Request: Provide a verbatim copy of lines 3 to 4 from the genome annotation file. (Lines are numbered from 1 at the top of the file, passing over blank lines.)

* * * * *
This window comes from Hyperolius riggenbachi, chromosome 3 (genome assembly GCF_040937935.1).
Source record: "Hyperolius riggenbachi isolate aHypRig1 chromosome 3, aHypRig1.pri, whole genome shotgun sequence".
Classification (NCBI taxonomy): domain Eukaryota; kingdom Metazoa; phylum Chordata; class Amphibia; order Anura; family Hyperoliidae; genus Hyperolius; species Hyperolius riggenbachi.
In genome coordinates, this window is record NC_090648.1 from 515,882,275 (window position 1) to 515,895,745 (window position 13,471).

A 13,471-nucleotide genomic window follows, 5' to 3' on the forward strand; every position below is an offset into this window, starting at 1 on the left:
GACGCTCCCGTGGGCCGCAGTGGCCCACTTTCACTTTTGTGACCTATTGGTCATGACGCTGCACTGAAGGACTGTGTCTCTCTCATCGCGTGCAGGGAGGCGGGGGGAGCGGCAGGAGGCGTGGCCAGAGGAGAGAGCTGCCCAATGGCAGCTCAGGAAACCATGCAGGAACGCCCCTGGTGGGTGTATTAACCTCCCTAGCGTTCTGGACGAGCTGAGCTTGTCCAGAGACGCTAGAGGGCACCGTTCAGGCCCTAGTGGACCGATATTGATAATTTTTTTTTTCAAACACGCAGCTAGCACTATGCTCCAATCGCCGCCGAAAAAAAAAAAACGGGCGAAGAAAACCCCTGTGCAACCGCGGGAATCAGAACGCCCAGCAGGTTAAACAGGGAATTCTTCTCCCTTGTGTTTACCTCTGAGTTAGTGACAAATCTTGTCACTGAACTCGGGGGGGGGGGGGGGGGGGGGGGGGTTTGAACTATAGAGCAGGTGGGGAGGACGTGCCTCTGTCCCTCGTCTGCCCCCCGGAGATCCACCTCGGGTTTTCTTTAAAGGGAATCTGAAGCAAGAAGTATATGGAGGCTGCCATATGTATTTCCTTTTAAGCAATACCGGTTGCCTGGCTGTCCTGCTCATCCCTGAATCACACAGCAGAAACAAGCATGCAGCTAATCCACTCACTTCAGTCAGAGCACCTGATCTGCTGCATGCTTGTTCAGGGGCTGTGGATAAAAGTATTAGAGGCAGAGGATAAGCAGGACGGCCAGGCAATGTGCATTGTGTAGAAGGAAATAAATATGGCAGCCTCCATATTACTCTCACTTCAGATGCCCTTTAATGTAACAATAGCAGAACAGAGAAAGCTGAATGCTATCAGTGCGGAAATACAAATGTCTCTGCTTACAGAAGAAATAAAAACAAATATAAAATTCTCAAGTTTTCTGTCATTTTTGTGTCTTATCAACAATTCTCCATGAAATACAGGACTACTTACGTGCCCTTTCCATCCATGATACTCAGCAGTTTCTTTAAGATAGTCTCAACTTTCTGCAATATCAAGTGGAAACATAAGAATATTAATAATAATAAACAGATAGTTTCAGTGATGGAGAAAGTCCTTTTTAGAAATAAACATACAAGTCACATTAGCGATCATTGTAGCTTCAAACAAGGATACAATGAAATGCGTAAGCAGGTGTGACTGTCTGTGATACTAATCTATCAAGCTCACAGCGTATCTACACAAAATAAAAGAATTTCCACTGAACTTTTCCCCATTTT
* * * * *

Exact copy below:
Classification (NCBI taxonomy): domain Eukaryota; kingdom Metazoa; phylum Chordata; class Amphibia; order Anura; family Hyperoliidae; genus Hyperolius; species Hyperolius riggenbachi.
In genome coordinates, this window is record NC_090648.1 from 515,882,275 (window position 1) to 515,895,745 (window position 13,471).